It was the third trigger of the recession indicator in less than two weeks.Bondsread more
U.S. manufacturer growth slowed to the lowest level in almost 10 years in August, the latest sign that the trade war may be exacerbating the economic slowdown.Marketsread more
Philadelphia Fed President Patrick Harker said he doesn't see the case for additional stimulus after the Federal Reserve's July rate cut.The Fedread more
Stocks fell as fears of an economic recession built up ahead of a key speech from Federal Reserve Chairman Jerome Powell.US Marketsread more
"My sense was we've added accommodation, and it wasn't required in my view," George tells CNBC's Steve Liesman.Investingread more
Former Prudent Bear Fund manager David Tice is urging investors to brace for a massive downturn.Trading Nationread more
German Chancellor Angela Merkel said a solution to the Irish "backstop" is possible before the October 31 Brexit deadline.Europe Economyread more
Apple plans to unveil three new iPhones in September, including two new "Pro" models and a successor to the iPhone XR, Bloomberg reported Thursday.Technologyread more
A ruling against J&J could mean more big payouts in similar cases across the country.Health and Scienceread more
While Volkswagen may not want to invest in Tesla, the U.S. carmaker has been scouting locations in Europe for a new Gigafactory there.Autosread more
Corporate profits posted modest growth in the second quarter as companies brace for slowing global growth.Retailread more
* First-quarter profits down 21%
Results hit by price war and demand drop
* Sticks to full-year profit guidance
* Fears further impact from MAX delays (Recasts with O'Leary comments on MAX delays, industrial action, market outlook. Note language in paragraph 12 that some readers might find offensive)
By Conor Humphries
DUBLIN, July 29 (Reuters) - Ryanair may have to curb its growth plans further if Boeing's schedule for returning the 737 MAX jet to service continues to slip, the airline said after reporting a sharp profit fall in the first half of its key summer period.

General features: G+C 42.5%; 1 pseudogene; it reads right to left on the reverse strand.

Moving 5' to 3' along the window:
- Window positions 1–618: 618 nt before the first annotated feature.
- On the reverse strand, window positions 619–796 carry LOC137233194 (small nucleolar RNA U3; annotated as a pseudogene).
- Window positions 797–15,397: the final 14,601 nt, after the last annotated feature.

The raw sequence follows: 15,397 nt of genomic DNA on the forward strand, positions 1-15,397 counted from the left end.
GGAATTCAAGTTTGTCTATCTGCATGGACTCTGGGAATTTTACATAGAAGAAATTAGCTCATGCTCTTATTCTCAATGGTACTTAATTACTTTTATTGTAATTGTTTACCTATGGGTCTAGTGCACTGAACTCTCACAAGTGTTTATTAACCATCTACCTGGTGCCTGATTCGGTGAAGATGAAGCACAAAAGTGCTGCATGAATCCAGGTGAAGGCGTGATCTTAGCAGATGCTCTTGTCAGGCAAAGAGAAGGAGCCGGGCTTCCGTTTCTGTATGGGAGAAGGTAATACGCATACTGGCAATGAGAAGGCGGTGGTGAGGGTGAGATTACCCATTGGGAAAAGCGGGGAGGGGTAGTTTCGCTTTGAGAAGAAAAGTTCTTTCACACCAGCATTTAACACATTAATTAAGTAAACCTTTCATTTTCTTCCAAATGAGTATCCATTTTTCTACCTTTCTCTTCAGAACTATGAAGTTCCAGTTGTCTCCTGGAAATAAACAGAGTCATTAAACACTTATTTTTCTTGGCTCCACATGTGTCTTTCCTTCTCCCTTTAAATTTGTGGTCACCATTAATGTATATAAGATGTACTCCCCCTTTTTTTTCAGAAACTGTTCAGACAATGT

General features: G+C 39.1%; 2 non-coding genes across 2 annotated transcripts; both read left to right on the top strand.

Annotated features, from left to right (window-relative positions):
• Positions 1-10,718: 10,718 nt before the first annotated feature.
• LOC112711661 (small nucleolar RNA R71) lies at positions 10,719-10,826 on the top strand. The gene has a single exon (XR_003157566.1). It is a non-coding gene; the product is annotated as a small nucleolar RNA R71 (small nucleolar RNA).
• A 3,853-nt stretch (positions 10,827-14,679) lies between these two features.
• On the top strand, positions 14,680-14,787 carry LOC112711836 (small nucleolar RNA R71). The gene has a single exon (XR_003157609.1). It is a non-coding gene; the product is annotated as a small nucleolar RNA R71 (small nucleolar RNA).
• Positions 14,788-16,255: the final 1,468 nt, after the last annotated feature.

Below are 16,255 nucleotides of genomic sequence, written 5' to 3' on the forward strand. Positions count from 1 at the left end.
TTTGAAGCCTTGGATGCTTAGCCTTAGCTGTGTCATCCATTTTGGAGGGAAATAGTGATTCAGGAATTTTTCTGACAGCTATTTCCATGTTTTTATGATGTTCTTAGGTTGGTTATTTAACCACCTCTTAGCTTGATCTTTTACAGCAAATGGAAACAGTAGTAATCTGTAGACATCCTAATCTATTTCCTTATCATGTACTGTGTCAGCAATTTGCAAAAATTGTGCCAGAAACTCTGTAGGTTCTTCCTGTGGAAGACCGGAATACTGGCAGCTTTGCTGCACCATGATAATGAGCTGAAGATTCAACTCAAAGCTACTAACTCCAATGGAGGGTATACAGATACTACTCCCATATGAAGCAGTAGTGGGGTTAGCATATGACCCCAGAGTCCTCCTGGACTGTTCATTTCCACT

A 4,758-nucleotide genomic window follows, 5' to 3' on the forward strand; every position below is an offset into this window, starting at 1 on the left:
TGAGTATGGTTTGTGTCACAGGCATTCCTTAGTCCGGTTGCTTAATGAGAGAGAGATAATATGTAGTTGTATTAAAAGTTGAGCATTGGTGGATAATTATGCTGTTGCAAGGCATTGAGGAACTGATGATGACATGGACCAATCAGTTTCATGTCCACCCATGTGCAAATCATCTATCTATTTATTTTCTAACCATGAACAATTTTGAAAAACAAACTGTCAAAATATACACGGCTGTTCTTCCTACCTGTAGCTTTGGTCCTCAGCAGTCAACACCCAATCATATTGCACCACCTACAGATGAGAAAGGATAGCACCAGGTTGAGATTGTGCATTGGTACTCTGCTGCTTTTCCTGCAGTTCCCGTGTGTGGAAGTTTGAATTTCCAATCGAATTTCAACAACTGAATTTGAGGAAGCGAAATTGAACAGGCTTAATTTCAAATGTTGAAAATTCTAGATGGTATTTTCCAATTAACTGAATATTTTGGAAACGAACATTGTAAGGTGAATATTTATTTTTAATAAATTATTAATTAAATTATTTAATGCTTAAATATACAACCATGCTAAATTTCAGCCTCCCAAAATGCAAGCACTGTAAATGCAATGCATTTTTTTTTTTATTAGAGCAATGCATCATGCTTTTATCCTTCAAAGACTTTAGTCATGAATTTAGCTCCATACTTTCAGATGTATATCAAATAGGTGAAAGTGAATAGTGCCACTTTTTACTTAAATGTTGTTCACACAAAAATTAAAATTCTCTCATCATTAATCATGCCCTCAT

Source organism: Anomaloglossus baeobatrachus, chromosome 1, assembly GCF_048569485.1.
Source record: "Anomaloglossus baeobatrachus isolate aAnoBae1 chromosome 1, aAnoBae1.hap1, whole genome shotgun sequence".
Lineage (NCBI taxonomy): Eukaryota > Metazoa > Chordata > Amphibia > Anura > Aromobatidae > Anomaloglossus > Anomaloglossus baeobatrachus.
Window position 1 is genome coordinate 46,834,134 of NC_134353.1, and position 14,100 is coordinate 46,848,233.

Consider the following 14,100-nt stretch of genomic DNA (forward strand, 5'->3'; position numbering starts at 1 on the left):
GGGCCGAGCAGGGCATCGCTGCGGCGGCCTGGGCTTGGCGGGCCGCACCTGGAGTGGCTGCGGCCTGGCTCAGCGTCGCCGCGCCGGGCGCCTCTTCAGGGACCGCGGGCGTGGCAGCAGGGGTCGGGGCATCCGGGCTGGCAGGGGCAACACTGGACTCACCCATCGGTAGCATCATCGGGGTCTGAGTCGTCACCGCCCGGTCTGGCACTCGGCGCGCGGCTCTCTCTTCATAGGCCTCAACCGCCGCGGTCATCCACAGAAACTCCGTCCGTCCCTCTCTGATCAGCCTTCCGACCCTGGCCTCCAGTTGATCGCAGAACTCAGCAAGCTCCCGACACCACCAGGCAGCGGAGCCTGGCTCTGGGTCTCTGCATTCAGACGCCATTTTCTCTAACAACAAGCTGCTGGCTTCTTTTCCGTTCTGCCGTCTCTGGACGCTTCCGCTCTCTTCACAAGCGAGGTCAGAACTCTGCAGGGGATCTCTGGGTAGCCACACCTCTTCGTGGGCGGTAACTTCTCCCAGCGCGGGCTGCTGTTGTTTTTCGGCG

Europe's largest low-cost carrier reported post-tax profit down 21% year on year at 243 million euros ($270.36 million) in the three months to June 30, slightly ahead of expectations in a company-supplied analysts' poll.
Fares fell 6% from the same period last year in a trend the company said would continue until the end of the summer - the period in which it makes all of its profits.
The key drivers were price competition in several markets including Germany and reduced spending by British consumers as the country prepares to leave the European Union on Oct. 31.
"We are cautious on pricing into the winter," Chief Executive Michael O'Leary told analysts in a conference call. "Brexit and the risk of a hard Brexit has materially increased with the new government.
"We do not share the kind of unbridled enthusiasm and optimism that was reported in recent weeks by Wizz and easyJet."
However, Ryanair stuck to its profit forecast for the year to the end of next March, of between 750 million euros and 950 million euros, saying demand for optional extras such as pre-booked seats and on-board refreshments is strong.
Ahead of the results a company poll of analysts gave an average full-year profit forecast of 832 million euros.
"The June quarter results were not quite as bad as feared," Liberum analyst Gerald Khoo said in a note.
O'Leary also said there are concerns over further slippage in the return to service of Boeing's grounded 737 MAX.
Ryanair, one of the largest customers for the jet, this month cut the number of 737 MAX jets it plans to fly next summer from 58 to 30, halving passenger growth for the year to 5 million passengers.
The number of MAX jets in service "could move to 10 and it could move to zero if Boeing don't get their shit together pretty quickly with the regulator," O'Leary added.
Any further cuts would "significantly truncate" the company's growth rate, he said, though he emphasised his continued confidence in the aircraft and said customers would not be reluctant to fly in it once regulators give the jet the all-clear.
Boeing Chief Executive Dennis Muilenburg on Wednesday said he was confident the MAX would be back in service as early as October, though the U.S. Federal Aviation Administration said regulators do not have a timeline for vetting safety upgrades.
Boeing could not be reached for immediate comment on Monday.
In recent weeks Ryanair has been also been hit by the threat of fresh strike action by pilots in the United Kingdom and Ireland and cabin crew in Portugal.
O'Leary said he does not expect staff disruptions but he will not be making any concessions that would increase Ryanair's costs.
"It seems to us that even by the standards of some of these trade unions, this is chronically ill-timed and ill-judged," he said, adding that it could coincide with the period in which the company will be announcing base cuts, closures and job losses because of MAX delivery delays. ($1 = 0.8988 euros) (Reporting by Conor Humphries Kirsten Donovan and David Goodman)